Feminine Leadership and Why Leading With Purpose May Change the Future of Business

Purpose Work Culture

An appreciation for purpose and people are among the most critical components of successful leadership, now and in the future.

BY SHANNON ADKINS

I’m the CEO of the Oakland, California-based consultant firm Future State, a people-centered, purpose-driven consultant firm that has advised businesses ranging from Clif Bar and The Trust for Public Land to eBay and Facebook. Our approach is based in the idea—once radical but now well-proven—that successfully integrating new processes, capabilities and drivers of revenue depends on two key factors: the buy-in of the people on the team, and a shared commitment to purpose.

We use this approach because we’ve found it’s the best way to achieve successful transformations, but it could also be described in another way: feminine leadership. What is the essence of feminine leadership (which can definitely be embodied by men)? And why do studies find that having a more balanced gender mix at top levels of business leads to greater profitability?


Bring truly purpose-led means bringing a level of self-awareness to everyday work: applying greater empathy, listening more deeply, being more humble.


Purpose-Led, People-Led

I’ve spent a lot of time thinking and talking about the attributes of feminine leadership that may lead to greater success. When I’ve asked friends and colleagues how they define feminine leadership, the most common responses I hear include humility, listening, empathy, balance, inclusiveness and equity.

And while I agree that each of these attributes is critical to the success of any 21st-century leader, I believe there is another, underlying factor about truly remarkable leaders that makes these behaviors possible, one attribute that makes an even greater difference for people at work. For me, that attribute is being purpose-led. Bring truly purpose-led means bringing a level of self-awareness to everyday work: applying greater empathy, listening more deeply, being more humble. One of our driving beliefs at Future State is that, despite our years of experience and success, we don’t know it all. Every business is unique, and finding the right solution—the solution that will enable any team to forge a path to success in the future—depends on understanding the people and purpose of that organization.

Love Made Visible

I recently had the opportunity to spend a day at the Conscious Capitalism Bay Area Chapter meeting, which was centered around finding and expressing our higher purpose. This notion of purpose—of mattering and of making a difference—is a key attribute associated with feminine leadership. This has been a guiding principle of my life, and one that I observe and invest in most consistently among my female friends and colleagues.

Perhaps it is because women have only in the last half-century been stepping back from the pre-supposed expectation of motherhood as the core purpose of life. Perhaps in the space of that inquiry, we had the opportunity to truly ask ourselves what mattered most, both at home and at work. Why would one go to work? What purpose would be served? Why spend time and effort and give oneself to such endeavors?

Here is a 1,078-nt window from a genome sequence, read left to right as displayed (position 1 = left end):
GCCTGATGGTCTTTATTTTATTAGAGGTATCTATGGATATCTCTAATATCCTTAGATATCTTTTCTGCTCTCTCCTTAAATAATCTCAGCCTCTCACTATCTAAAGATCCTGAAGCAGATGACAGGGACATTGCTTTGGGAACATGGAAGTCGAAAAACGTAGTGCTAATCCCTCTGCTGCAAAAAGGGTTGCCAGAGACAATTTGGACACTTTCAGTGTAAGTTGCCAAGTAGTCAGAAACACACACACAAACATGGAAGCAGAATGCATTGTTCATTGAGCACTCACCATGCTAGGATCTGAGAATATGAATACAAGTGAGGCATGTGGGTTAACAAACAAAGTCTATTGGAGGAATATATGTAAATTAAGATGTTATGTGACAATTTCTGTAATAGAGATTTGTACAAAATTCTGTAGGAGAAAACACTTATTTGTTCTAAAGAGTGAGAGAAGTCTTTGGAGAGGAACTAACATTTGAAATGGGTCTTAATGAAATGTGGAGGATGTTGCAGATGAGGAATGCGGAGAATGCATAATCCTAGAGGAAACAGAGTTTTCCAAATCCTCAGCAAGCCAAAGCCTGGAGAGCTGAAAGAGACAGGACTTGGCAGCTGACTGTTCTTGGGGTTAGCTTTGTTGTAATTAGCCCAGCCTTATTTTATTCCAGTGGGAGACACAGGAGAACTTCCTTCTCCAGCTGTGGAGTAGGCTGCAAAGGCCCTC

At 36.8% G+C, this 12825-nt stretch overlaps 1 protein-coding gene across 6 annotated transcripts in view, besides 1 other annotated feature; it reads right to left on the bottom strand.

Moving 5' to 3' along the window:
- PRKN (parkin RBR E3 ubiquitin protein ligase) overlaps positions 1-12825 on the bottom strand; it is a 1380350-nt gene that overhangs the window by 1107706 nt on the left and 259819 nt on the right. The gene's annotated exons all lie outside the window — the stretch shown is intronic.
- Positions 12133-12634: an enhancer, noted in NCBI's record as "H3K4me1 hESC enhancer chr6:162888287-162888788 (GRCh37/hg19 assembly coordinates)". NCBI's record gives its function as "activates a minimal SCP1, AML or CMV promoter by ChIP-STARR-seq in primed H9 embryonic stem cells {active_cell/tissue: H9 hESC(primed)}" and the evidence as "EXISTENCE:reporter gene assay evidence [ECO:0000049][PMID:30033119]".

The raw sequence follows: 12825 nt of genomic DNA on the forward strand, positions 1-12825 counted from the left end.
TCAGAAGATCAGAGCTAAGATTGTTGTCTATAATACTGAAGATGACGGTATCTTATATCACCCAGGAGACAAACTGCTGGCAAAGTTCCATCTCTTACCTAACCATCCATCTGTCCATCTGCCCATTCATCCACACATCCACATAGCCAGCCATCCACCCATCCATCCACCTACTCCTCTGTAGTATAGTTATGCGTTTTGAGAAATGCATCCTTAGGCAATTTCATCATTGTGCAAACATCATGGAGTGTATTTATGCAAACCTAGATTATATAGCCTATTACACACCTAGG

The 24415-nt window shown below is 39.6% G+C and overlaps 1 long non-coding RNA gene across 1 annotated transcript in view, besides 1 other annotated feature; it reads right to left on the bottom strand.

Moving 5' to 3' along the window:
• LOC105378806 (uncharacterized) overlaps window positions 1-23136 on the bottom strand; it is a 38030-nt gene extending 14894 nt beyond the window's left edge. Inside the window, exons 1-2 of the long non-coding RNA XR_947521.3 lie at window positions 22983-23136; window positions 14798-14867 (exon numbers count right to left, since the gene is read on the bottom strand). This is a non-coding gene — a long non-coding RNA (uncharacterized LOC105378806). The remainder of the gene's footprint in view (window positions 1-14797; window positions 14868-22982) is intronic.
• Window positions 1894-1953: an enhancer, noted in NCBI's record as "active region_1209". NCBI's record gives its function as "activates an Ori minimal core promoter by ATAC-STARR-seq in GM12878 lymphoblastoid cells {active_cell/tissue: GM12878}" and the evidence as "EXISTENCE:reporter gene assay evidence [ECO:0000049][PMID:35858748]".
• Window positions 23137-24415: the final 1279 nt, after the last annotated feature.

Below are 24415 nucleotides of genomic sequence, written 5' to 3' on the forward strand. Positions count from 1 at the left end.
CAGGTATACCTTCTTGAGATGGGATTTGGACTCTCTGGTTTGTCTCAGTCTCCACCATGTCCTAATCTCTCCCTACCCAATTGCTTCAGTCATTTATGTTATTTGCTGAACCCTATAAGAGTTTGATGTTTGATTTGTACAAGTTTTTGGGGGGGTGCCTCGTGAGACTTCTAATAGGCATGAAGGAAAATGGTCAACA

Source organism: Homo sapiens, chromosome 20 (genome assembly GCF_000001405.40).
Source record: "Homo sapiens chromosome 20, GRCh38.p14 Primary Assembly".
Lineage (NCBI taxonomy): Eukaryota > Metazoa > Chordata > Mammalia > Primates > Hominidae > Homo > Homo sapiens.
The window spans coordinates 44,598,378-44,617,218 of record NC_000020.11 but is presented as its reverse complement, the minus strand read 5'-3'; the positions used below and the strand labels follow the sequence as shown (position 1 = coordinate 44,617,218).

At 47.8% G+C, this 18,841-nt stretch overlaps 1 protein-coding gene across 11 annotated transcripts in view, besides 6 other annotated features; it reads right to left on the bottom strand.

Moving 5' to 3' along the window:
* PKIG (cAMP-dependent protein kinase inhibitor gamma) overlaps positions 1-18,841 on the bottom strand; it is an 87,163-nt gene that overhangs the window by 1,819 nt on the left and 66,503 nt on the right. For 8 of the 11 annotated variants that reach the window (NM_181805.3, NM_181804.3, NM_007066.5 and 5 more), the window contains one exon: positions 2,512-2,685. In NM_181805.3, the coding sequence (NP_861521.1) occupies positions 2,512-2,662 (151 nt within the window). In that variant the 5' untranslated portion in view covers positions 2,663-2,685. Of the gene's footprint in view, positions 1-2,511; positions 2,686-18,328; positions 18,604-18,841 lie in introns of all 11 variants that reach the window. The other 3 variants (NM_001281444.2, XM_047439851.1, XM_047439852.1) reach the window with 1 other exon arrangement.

Susan Griffin-Black, Co-CEO of EO Products shared the main stage as a part of a panel at the event, and she was asked about her own higher purpose, and the higher purpose of EO. She reminded us of the line from The Prophet by Kahlil Gibran: “Work is love made visible.” She shared that her organization has always prioritized family, and that even as she built a high-growth organization, she remained focused on her role as a mom. Perhaps, as she prioritized this core accountability and ensured that the needs of family and personal commitments could be accommodated for all people on the team, she also expressed another true purpose: to show another way.

Her perspective, which I share wholeheartedly, is that love and kindness are principles that DO belong in the workplace. Contrary to popular wisdom, work is personal, and it should be.


The Fourth Bottom Line: Purpose

Being led by people and purpose doesn’t mean sacrificing profitability, growth and good business decisions in service of our mission. On the contrary, research suggests that companies prioritizing people and purpose are much more likely to succeed, not to mention attract and retain top talent. Today workers of all generations have discovered the same truth: that without purpose, profits mean less.

Our firm, Future State, is led by an all-female C-Suite, was founded by a woman, and is 100% employee-owned, with more than 80% of that ownership being held by women. In addition to being highly motivated by the purpose of the firm, I find that many of our team members also value finding work that is an expression of their personal purpose. This is the most compelling and fulfilling part of my job — to support our teams, and our clients, in expressing their purpose through work. And this is my purpose — to build a different kind of consulting company. A company that digs deep to understand the diverse perspectives and needs of our clients; that works on projects that inspire us and that we know we can deliver better than anyone else; and that commits to planet, people, profit and purpose. Ultimately, to develop a consulting company that shows other businesses and business leaders that it is not only possible—but better business—to prioritize the values of your organization alongside more traditional business metrics.